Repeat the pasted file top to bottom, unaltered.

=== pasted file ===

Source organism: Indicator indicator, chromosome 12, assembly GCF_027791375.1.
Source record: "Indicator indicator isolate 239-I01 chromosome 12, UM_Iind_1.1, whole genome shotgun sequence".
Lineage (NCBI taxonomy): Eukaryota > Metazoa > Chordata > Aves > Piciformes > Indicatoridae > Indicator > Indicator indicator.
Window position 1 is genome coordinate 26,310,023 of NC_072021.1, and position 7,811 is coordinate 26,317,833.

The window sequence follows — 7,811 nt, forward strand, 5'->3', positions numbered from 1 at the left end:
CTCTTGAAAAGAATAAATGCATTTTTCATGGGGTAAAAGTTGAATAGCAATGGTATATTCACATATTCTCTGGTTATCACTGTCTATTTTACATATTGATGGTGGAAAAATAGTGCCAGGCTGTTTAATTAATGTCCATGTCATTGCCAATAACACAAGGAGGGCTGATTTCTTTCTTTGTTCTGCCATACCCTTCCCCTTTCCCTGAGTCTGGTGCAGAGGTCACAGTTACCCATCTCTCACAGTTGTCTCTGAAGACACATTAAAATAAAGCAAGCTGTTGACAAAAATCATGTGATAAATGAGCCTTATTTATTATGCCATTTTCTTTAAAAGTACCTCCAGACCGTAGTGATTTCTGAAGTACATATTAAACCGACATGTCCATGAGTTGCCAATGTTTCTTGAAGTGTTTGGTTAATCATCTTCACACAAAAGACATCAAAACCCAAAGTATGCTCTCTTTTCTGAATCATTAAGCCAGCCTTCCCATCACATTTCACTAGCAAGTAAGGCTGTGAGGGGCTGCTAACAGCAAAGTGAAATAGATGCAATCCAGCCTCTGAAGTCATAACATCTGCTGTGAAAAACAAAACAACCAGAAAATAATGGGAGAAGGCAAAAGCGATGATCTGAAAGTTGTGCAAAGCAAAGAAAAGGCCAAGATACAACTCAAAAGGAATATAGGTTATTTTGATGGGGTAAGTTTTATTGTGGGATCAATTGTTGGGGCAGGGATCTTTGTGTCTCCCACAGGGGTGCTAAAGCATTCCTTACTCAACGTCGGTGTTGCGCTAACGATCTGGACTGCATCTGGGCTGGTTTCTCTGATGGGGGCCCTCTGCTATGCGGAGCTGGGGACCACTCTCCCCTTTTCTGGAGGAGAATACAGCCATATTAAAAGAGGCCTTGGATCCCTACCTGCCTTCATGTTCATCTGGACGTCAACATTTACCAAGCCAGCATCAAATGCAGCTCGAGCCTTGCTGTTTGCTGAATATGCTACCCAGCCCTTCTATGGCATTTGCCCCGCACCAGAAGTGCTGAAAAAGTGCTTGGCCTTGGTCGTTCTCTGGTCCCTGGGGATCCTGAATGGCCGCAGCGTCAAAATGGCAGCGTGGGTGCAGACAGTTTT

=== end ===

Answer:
Source organism: Indicator indicator, chromosome 12, assembly GCF_027791375.1.
Source record: "Indicator indicator isolate 239-I01 chromosome 12, UM_Iind_1.1, whole genome shotgun sequence".
Lineage (NCBI taxonomy): Eukaryota > Metazoa > Chordata > Aves > Piciformes > Indicatoridae > Indicator > Indicator indicator.
Window position 1 is genome coordinate 26,310,023 of NC_072021.1, and position 7,811 is coordinate 26,317,833.

The window sequence follows — 7,811 nt, forward strand, 5'->3', positions numbered from 1 at the left end:
CTCTTGAAAAGAATAAATGCATTTTTCATGGGGTAAAAGTTGAATAGCAATGGTATATTCACATATTCTCTGGTTATCACTGTCTATTTTACATATTGATGGTGGAAAAATAGTGCCAGGCTGTTTAATTAATGTCCATGTCATTGCCAATAACACAAGGAGGGCTGATTTCTTTCTTTGTTCTGCCATACCCTTCCCCTTTCCCTGAGTCTGGTGCAGAGGTCACAGTTACCCATCTCTCACAGTTGTCTCTGAAGACACATTAAAATAAAGCAAGCTGTTGACAAAAATCATGTGATAAATGAGCCTTATTTATTATGCCATTTTCTTTAAAAGTACCTCCAGACCGTAGTGATTTCTGAAGTACATATTAAACCGACATGTCCATGAGTTGCCAATGTTTCTTGAAGTGTTTGGTTAATCATCTTCACACAAAAGACATCAAAACCCAAAGTATGCTCTCTTTTCTGAATCATTAAGCCAGCCTTCCCATCACATTTCACTAGCAAGTAAGGCTGTGAGGGGCTGCTAACAGCAAAGTGAAATAGATGCAATCCAGCCTCTGAAGTCATAACATCTGCTGTGAAAAACAAAACAACCAGAAAATAATGGGAGAAGGCAAAAGCGATGATCTGAAAGTTGTGCAAAGCAAAGAAAAGGCCAAGATACAACTCAAAAGGAATATAGGTTATTTTGATGGGGTAAGTTTTATTGTGGGATCAATTGTTGGGGCAGGGATCTTTGTGTCTCCCACAGGGGTGCTAAAGCATTCCTTACTCAACGTCGGTGTTGCGCTAACGATCTGGACTGCATCTGGGCTGGTTTCTCTGATGGGGGCCCTCTGCTATGCGGAGCTGGGGACCACTCTCCCCTTTTCTGGAGGAGAATACAGCCATATTAAAAGAGGCCTTGGATCCCTACCTGCCTTCATGTTCATCTGGACGTCAACATTTACCAAGCCAGCATCAAATGCAGCTCGAGCCTTGCTGTTTGCTGAATATGCTACCCAGCCCTTCTATGGCATTTGCCCCGCACCAGAAGTGCTGAAAAAGTGCTTGGCCTTGGTCGTTCTCTGGTCCCTGGGGATCCTGAATGGCCGCAGCGTCAAAATGGCAGCGTGGGTGCAGACAGTTTT